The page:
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Amino acids

Amino acids
Amino acids are the basic structural building
units of proteins.
They form short polymer chains called peptides
or longer chains called either polypeptides or
proteins.
The process of such formation from an mRNA
template is known as translation which is part of
protein biosynthesis.
Twenty amino acids are encoded by the
standard genetic code and are called
proteinogenic or standard amino acids.
Other amino acids contained in proteins are
usually formed by post-translational modification,
which is modification after translation in protein
synthesis.
These modifications are often essential for the
function or regulation of a protein; for example,
the carboxylation of glutamate allows for better
binding of calcium cations, and the hydroxylation
of proline is critical for maintaining connective
tissues and responding to oxygen starvation.
Such modifications can also determine the
localization of the protein, e.g., the addition of
Peptide bond formation
Classification of amino
acids
Amino acids have been classified in various
(1)Non-polar aliphatic R-groups
ways.
(2)Polar uncharged R-groups
(3)Positively charged (basic) R-
groups
(4)Negatively charged (acidic)
R groups
Proteins
Protein
The word protein is derived from Greek word,
proteios which means primary.
As the name shows, the proteins are of
paramount importance for biological systems.
Out of the total dry body weight, 3/4ths are
made up of proteins.
Proteins are used for body building; all the
major structural
and functional aspects of the body are carried out
by protein molecules.
Abnormality in protein structure will lead to
molecular diseases with profound alterations in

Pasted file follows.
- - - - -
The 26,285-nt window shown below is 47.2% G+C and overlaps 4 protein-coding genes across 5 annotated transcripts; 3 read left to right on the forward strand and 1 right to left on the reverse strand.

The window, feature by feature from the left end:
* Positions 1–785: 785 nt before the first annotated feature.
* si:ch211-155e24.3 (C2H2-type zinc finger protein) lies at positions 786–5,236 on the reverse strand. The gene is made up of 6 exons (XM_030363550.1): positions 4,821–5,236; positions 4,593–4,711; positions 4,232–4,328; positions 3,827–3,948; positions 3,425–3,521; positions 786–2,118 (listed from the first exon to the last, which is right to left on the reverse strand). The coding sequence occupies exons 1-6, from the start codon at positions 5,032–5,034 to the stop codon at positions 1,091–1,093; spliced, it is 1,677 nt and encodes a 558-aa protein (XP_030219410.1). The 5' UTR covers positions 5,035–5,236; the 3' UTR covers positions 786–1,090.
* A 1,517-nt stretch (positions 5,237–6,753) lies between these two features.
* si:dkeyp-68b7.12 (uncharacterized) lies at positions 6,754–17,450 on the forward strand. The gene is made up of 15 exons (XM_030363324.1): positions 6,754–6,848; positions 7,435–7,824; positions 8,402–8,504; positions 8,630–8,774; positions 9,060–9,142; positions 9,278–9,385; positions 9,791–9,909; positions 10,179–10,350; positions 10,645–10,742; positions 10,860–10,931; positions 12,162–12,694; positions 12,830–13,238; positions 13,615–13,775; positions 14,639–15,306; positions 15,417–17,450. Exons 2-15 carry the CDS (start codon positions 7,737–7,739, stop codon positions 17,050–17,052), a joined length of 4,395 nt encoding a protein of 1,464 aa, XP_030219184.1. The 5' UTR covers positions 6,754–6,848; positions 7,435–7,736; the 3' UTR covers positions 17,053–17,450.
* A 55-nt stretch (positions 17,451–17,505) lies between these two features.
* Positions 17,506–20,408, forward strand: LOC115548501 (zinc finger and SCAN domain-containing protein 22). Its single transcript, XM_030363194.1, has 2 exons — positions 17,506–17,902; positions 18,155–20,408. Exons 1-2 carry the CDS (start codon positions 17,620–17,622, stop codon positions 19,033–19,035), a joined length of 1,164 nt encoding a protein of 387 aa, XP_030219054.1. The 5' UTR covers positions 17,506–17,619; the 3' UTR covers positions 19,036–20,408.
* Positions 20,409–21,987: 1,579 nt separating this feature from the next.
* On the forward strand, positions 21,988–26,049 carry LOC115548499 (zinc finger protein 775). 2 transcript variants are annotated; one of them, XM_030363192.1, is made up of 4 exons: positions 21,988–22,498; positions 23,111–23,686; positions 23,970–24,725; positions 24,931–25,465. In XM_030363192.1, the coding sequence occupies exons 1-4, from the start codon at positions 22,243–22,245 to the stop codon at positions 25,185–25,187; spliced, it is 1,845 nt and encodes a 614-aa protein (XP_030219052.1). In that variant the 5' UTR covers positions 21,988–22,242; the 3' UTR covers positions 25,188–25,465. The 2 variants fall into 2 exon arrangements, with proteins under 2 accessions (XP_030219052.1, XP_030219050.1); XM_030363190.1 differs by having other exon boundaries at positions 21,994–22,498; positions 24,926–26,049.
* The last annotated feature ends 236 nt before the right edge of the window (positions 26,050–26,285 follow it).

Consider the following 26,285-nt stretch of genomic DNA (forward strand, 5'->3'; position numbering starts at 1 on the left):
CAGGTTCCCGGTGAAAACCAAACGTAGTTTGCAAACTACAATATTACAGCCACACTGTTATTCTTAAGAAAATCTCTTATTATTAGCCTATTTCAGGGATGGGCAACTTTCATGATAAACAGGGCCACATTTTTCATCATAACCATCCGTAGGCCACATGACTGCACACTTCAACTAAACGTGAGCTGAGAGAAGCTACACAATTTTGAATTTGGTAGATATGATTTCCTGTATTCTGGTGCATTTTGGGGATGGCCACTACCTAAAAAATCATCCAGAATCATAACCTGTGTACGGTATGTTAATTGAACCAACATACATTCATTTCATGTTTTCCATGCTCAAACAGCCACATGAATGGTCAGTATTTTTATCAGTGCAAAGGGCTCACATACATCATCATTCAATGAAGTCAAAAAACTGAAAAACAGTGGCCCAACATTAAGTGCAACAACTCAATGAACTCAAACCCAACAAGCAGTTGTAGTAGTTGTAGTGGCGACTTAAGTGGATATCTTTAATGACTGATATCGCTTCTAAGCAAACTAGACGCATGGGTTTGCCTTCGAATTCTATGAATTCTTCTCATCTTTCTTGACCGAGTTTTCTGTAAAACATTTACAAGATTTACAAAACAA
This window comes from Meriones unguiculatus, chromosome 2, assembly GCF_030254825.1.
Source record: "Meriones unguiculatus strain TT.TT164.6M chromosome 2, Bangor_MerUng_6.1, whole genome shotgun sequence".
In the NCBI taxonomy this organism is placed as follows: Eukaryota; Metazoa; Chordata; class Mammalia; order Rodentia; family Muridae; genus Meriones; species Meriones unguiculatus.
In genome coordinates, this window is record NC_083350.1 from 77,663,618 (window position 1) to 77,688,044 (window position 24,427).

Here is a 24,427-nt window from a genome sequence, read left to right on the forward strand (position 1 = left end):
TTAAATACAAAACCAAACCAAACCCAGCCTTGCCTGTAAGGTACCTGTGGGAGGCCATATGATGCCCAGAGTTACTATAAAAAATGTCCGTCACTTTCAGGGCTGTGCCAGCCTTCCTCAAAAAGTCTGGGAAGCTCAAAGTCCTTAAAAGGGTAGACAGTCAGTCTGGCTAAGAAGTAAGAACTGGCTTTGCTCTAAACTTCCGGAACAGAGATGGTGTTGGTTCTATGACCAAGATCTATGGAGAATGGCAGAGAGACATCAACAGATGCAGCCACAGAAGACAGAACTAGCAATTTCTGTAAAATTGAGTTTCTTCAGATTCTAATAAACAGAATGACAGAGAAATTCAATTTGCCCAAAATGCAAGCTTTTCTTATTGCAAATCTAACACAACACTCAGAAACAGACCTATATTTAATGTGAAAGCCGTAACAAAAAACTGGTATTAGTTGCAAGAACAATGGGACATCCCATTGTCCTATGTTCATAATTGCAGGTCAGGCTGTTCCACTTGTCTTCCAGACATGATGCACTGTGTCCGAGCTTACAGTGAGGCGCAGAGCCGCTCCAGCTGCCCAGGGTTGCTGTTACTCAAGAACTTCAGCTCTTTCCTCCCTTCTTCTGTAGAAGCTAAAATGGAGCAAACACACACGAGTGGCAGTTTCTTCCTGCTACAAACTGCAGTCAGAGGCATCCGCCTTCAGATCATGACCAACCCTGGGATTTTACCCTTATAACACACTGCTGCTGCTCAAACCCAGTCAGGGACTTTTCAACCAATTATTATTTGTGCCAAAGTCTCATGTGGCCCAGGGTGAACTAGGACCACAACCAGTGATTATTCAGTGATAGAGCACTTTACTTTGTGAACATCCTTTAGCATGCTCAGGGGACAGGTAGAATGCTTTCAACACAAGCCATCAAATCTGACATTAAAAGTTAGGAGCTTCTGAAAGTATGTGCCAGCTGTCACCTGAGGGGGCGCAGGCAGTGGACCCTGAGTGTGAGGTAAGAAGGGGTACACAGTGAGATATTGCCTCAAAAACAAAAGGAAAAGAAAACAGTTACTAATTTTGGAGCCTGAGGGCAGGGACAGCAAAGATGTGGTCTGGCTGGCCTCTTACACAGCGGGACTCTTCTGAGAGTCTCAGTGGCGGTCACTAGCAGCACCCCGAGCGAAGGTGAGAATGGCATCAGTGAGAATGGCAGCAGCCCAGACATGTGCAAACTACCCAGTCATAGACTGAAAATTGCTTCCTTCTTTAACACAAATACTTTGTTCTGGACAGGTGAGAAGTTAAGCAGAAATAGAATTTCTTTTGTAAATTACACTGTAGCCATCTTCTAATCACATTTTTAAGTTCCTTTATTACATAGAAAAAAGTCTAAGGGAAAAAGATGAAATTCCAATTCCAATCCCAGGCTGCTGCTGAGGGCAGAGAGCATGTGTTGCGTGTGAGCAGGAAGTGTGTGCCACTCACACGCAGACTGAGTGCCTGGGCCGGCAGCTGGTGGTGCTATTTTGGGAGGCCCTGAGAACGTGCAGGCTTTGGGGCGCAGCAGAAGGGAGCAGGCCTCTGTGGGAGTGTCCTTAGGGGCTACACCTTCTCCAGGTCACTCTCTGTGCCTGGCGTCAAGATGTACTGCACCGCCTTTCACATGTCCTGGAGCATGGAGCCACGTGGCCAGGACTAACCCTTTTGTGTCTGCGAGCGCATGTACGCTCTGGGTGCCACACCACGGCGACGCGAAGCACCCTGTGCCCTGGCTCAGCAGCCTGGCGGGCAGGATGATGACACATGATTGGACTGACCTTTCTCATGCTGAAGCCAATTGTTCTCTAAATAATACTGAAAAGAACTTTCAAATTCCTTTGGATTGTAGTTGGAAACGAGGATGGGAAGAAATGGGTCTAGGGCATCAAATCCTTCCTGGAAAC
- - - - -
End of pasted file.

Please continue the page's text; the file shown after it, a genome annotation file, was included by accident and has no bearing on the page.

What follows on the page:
Proteins contain Carbon, Hydrogen, Oxygen and
Nitrogen as the major components while Sulphur
and Phosphorus are minor constituents.
Nitrogen is characteristic of proteins.
On an average, the nitrogen content of ordinary
proteins is 16% by weight.
All proteins are polymers of amino acids.
Properties of proteins

(1)Proteins have high molecular weight.


(2)Proteins are colloidal in nature.
(3)Proteins have large particle size.
(4)Different kinds of proteins are soluble in
different solvents.
(5)Proteins differ in their shape.
(6)Some proteins yield amino acids only on
hydrolysis where as others produce amino acids
plus other types of molecules.
(7)Charge properties.
(8)Proteins act as buffers.
Classification of
proteins
There is no single universally satisfactory
system of protein classification so far:-
(1)One system classifies proteins according to
their composition or structure.
(2)One system classifies them according to
solubility.
(3)One system classifies them according to their
shape.
(4)Classification of proteins based on their
function also found in literature.
Protein structure
(Organisation of
Proteins)
Proteins have different levels of structural
organisation; primary, secondary, tertiary and
quaternary.
Haemoglobin